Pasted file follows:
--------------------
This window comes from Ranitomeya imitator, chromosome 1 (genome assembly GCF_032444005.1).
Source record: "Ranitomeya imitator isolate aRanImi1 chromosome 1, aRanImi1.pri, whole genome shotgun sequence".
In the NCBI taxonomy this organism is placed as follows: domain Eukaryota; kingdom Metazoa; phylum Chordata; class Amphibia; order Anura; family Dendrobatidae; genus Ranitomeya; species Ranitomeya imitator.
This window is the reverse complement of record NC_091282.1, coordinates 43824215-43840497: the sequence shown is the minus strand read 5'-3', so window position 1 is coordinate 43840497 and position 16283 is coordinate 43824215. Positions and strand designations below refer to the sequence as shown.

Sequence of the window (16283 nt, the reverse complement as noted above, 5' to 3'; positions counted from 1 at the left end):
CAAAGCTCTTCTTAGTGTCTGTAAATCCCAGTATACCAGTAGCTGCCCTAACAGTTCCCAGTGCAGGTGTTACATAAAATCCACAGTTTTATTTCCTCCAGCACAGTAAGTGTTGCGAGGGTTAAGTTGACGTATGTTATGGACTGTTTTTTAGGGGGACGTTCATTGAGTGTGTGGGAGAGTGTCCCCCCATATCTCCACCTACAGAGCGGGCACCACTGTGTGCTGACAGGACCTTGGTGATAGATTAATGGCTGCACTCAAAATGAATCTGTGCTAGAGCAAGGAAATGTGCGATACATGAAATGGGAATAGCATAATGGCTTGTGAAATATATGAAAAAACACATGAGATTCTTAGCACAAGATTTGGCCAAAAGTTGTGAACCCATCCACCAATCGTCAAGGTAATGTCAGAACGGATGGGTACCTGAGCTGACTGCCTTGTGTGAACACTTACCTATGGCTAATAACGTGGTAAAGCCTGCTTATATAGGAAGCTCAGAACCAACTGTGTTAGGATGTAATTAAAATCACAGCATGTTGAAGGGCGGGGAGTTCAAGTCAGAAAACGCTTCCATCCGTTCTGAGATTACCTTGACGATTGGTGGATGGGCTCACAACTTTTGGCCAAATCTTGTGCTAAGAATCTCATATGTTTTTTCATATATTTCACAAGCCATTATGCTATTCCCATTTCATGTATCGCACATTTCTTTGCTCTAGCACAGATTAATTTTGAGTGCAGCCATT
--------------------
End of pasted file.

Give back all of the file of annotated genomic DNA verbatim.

This window comes from Ranitomeya imitator, chromosome 1 (genome assembly GCF_032444005.1).
Source record: "Ranitomeya imitator isolate aRanImi1 chromosome 1, aRanImi1.pri, whole genome shotgun sequence".
In the NCBI taxonomy this organism is placed as follows: domain Eukaryota; kingdom Metazoa; phylum Chordata; class Amphibia; order Anura; family Dendrobatidae; genus Ranitomeya; species Ranitomeya imitator.
This window is the reverse complement of record NC_091282.1, coordinates 43824215-43840497: the sequence shown is the minus strand read 5'-3', so window position 1 is coordinate 43840497 and position 16283 is coordinate 43824215. Positions and strand designations below refer to the sequence as shown.

Sequence of the window (16283 nt, the reverse complement as noted above, 5' to 3'; positions counted from 1 at the left end):
CAAAGCTCTTCTTAGTGTCTGTAAATCCCAGTATACCAGTAGCTGCCCTAACAGTTCCCAGTGCAGGTGTTACATAAAATCCACAGTTTTATTTCCTCCAGCACAGTAAGTGTTGCGAGGGTTAAGTTGACGTATGTTATGGACTGTTTTTTAGGGGGACGTTCATTGAGTGTGTGGGAGAGTGTCCCCCCATATCTCCACCTACAGAGCGGGCACCACTGTGTGCTGACAGGACCTTGGTGATAGATTAATGGCTGCACTCAAAATGAATCTGTGCTAGAGCAAGGAAATGTGCGATACATGAAATGGGAATAGCATAATGGCTTGTGAAATATATGAAAAAACACATGAGATTCTTAGCACAAGATTTGGCCAAAAGTTGTGAACCCATCCACCAATCGTCAAGGTAATGTCAGAACGGATGGGTACCTGAGCTGACTGCCTTGTGTGAACACTTACCTATGGCTAATAACGTGGTAAAGCCTGCTTATATAGGAAGCTCAGAACCAACTGTGTTAGGATGTAATTAAAATCACAGCATGTTGAAGGGCGGGGAGTTCAAGTCAGAAAACGCTTCCATCCGTTCTGAGATTACCTTGACGATTGGTGGATGGGCTCACAACTTTTGGCCAAATCTTGTGCTAAGAATCTCATATGTTTTTTCATATATTTCACAAGCCATTATGCTATTCCCATTTCATGTATCGCACATTTCTTTGCTCTAGCACAGATTAATTTTGAGTGCAGCCATT